OHIO TRAVEL & TOURISM GUIDE TO OHIO ATTRACTIONS
The February 2024 Edition ©


A Couples’ Oasis in Winter

Enjoy A Romantic Getaway in Medina County

February stands like a warm, love-filled beacon in the middle of an otherwise chilly, snow-covered landscape across Ohio. Shake off that cabin fever and plan a memorable (and affordable) couples’ getaway. One of the best places for couples to celebrate this lovely mid-winter gift is Medina County, where you can enjoy everything from an intimate dinner to trying your hand at axe throwing.

Start with a romantic dinner for two at one of the many local restaurants in Medina County. The Farmer’s Table in Medina offers everything from gourmet small plates and shareables to a 16-ounce Ohio strip steak. If you want something with a view, visit The Oaks in Chippewa Lake. This unique lakeside dining experience with a cozy fire will add to the romance. Or Get cozy at The Vue, a quaint local spot in historic downtown Wadsworth, with a selection of seasonal fare and craft cocktails to satisfy any craving.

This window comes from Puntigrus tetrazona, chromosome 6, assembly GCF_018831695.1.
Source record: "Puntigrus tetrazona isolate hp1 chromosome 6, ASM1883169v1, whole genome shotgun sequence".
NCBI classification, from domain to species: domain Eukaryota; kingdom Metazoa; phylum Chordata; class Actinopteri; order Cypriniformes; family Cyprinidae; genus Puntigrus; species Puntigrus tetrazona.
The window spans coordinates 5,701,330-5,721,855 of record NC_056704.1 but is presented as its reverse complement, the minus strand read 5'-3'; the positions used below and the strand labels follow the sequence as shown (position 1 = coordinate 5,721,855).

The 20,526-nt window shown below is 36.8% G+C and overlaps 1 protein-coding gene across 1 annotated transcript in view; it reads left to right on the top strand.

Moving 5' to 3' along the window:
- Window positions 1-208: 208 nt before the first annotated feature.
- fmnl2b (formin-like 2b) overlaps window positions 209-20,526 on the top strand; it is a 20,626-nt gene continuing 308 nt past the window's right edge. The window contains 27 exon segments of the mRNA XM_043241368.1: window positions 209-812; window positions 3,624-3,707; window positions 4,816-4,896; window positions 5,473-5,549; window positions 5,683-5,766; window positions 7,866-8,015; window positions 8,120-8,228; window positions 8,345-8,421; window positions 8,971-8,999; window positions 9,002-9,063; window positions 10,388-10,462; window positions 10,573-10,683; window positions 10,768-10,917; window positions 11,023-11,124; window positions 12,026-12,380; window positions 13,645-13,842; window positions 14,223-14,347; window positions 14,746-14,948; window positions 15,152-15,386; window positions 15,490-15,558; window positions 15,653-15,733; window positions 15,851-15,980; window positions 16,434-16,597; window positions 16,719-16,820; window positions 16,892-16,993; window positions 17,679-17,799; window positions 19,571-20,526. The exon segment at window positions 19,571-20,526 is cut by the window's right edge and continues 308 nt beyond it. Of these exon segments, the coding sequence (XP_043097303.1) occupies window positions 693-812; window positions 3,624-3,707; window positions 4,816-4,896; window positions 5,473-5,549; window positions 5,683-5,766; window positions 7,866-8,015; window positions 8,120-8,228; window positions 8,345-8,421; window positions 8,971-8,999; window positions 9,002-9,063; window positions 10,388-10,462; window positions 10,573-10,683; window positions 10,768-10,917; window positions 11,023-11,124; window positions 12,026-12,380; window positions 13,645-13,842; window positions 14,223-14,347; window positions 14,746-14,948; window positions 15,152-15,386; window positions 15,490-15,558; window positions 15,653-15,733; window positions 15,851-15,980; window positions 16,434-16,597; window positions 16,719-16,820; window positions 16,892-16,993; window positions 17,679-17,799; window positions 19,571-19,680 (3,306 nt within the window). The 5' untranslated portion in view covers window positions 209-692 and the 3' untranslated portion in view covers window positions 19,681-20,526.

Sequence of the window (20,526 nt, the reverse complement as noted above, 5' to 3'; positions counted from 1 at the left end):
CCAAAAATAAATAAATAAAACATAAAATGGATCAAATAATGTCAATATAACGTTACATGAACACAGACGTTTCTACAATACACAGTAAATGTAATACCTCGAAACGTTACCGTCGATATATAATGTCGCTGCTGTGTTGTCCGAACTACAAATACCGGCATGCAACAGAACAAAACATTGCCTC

You and your sweetie can also refine your Paul Bunyan chops at TimberBeast axe throwing in Medina. The indoor venue offers beer and wine and has leagues for throwing stars, knives, hatchets, and big axes. Or let your artistic abilities shine at Brush Tips art studio in Wadsworth. Choose one of their specialty craft nights or an adult paint-n-sip where you can bring snacks and adult beverages.

A visit to a winery or brewery can foster a warm glow. You’ll find distinctive wine and bourbons at Amy’s Arbors in Valley City and Unwined in Wadsworth. The High & Low Winery in Medina features tasting rooms, two cozy fireplaces, and a full-service bistro. Share a pint with your sweetie at Ignite Brewing Company in Brunswick. It’s a fun environment with a selection of delicious local craft brews.